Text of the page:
Penélope Cruz stars as Clara, a Spanish woman who has relocated to Rome in the early 1970s to raise a family with Felice (Vincenzo Amato), her emotionally distant and frequently absent husband. From their new apartment, Clara sees a city in transition: the remnants of an old society washed away by the tastes of an emerging middle class. Even though the paint is fresh, and the appliances are new, the crushing expectations around family, desire, and gener remain as traditional as ever. Clara’s three children are likewise poised at a precipice, on the verge of adolescence and its myriad complications. Her eldest child, Adri (arresting newcomer Luana Giuliani), years for another life – an outsized, vibrantly-relized vision of a world where he simply gets to live as the boy he knows himself to be. Without an accepted vocabulary for talking about gender, Adri simply tells adults that he’s an alien from another galaxy.
A dark comedic drama about Ella, a 34 years old theater dresser and mistress, who experiences the sudden death of her lover. She attends his Shivah (a jewish mourning ritual) while keeping her identity under wraps and dives into a world once forbidden to her. Through intimate encounters with his brother, parents, and, most especially, his wife, she examines her place in his life and eventually demands her legitimate right to mourn.
When dedicated high school teacher Rachel (Virginie Efira) falls in love with Ali (Roschdy Zem), it’s not long before she also falls for his daughter Leila. The lustful giddiness of Rachel and Ali’s late-night rendezvous evolves into the familiar warmth of family picnics and after-school pickups. Although she feels like a mother, Rachel is not allowed to forget that Lelia is another woman’s daughter. She begins to long for a cild of her own, but as a forty-something woman, she is abundantly aware that she has limited time to begin a family. Rachel must decide whether to embrace the inherent entaglements of her current situation, including co-parenting with Ali’s ex-wife Alice (chiara Mastroianni), or strike out again on her own. Other People’s Chilrden becomes a soulful, sexy, and resolutely grown-up story of the elusive quest for agency and belonging.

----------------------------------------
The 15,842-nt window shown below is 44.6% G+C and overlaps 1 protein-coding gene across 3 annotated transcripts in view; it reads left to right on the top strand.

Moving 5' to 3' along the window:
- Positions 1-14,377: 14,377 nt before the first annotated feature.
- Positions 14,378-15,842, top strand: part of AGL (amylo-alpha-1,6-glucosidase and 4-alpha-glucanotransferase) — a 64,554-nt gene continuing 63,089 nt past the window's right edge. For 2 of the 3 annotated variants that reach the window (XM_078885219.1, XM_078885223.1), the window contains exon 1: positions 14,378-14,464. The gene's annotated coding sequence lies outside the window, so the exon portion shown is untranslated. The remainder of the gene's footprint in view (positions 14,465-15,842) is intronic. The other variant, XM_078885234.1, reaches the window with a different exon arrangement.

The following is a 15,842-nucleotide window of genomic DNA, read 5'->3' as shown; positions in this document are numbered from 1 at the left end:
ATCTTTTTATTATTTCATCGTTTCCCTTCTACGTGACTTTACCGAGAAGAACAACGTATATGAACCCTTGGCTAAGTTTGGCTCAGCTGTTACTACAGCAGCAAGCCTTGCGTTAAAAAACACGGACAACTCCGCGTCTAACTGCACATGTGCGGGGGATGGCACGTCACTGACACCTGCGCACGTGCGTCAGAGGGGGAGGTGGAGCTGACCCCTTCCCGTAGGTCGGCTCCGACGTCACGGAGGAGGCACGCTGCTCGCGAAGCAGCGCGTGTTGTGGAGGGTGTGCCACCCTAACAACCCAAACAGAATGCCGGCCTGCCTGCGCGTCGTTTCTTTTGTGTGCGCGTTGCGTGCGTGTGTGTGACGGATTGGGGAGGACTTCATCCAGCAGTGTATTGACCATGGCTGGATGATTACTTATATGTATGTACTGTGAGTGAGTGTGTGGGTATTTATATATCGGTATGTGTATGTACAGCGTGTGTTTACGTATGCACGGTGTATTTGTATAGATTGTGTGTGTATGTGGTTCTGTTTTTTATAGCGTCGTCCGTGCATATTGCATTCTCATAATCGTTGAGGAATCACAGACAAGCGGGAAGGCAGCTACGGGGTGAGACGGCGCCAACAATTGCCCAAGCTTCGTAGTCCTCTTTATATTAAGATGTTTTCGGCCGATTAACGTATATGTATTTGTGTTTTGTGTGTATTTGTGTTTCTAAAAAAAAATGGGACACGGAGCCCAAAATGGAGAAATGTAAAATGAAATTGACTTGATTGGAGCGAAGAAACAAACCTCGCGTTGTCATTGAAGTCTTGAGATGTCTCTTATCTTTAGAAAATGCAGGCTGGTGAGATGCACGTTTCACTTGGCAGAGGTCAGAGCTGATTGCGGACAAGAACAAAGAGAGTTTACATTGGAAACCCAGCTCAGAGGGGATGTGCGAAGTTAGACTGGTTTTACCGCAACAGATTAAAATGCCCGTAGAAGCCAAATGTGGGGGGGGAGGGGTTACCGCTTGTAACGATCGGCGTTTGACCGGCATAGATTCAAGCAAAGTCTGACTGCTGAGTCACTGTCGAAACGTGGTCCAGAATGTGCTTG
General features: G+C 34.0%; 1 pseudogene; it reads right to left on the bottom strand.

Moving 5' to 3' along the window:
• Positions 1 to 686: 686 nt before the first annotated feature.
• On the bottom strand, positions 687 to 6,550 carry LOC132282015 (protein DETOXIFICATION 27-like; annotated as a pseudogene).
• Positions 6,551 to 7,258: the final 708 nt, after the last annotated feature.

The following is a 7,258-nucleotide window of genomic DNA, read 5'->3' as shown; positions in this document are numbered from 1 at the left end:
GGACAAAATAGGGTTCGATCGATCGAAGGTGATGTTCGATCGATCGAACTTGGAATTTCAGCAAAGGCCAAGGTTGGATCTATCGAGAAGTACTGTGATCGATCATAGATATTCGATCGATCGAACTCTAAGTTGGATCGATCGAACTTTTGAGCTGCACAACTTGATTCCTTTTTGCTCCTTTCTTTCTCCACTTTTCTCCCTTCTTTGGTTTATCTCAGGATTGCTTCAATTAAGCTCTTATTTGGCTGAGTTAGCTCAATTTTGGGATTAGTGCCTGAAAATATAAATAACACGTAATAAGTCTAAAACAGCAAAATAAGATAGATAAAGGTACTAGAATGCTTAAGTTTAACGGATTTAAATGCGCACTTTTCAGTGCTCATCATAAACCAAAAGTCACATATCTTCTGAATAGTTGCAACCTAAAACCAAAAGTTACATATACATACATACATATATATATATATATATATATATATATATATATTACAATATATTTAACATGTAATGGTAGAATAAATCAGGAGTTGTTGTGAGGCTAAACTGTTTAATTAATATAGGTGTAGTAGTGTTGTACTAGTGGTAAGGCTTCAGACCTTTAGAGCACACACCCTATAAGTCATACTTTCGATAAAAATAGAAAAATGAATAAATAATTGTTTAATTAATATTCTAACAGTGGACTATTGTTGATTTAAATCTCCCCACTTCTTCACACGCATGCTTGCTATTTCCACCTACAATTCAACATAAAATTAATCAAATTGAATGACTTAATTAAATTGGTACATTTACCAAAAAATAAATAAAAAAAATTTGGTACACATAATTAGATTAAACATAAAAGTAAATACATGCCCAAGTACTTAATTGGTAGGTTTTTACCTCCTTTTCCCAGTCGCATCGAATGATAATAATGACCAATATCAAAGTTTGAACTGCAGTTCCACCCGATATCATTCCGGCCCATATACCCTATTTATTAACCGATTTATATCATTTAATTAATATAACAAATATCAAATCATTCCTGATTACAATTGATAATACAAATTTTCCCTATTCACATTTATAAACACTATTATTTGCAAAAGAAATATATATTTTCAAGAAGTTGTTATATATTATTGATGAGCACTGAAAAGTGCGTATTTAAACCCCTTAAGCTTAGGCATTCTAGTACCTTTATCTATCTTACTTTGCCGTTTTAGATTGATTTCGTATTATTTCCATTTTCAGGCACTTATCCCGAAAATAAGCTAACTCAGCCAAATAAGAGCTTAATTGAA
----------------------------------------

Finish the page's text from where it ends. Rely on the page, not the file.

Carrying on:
War tragically pushed Asmaa out of her home country, Syria, where her destiny had been written as a wife and mother with only 16 years of age. Asmaa rebuilt her adult identity as the neighborhood storyteller and began using reading aloud to children for fun as a bridge to tackle critical issues in her new community at the Zaatari refugee camp in Jordan.
In 1984, Shoko Asahara started a seemingly innocuous yoga school based in Tokyo. By 1995, the group had evolved into a doomsday cult called Aum Shinrikyo, meaning “Supreme Truth,” whose weapon of choice was sarin, an extraordinarily toxic nerve gas first invented by the Nazis during World War II. An unrelenting, in-depth look at the group, AUM: The Cult at the End of the World weaves a chilling narrative from Asahara’s claims of being a reincarnation of Buddha to the 1995 attack on the Tokyo subway system that left 14 dead and injured an estimated 6,000 additional civilians.
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